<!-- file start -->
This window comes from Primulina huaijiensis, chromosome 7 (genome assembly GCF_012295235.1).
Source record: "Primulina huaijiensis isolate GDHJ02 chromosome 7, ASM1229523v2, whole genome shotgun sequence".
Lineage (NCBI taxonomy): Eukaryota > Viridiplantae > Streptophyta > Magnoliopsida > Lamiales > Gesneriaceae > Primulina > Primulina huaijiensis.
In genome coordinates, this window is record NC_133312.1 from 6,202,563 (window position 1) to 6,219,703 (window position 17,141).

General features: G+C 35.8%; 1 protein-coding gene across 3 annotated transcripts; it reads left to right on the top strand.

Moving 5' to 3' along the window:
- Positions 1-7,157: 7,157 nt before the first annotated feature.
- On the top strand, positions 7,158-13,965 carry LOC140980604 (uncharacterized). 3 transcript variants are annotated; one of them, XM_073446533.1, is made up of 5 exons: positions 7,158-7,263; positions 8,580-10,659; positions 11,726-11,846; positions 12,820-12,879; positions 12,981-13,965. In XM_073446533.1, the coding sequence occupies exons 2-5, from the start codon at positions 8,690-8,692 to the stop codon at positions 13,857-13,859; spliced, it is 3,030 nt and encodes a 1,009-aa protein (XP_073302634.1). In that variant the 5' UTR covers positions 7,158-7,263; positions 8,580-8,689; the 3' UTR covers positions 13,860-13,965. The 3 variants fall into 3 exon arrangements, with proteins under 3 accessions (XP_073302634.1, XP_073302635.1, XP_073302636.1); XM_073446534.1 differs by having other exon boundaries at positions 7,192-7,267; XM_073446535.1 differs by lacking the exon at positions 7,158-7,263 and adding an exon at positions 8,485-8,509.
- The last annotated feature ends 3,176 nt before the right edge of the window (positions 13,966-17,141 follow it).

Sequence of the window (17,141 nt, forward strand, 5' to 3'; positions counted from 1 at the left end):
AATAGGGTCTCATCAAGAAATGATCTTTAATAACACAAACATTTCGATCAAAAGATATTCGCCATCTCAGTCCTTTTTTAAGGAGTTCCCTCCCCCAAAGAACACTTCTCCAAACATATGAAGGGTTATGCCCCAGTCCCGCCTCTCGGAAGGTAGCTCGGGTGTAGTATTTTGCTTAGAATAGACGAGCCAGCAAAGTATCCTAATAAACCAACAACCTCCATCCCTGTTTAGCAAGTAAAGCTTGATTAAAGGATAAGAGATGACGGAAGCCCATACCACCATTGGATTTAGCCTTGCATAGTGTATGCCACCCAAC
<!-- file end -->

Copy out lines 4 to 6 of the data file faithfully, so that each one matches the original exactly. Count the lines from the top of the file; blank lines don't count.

In genome coordinates, this window is record NC_133312.1 from 6,202,563 (window position 1) to 6,219,703 (window position 17,141).

General features: G+C 35.8%; 1 protein-coding gene across 3 annotated transcripts; it reads left to right on the top strand.

Moving 5' to 3' along the window: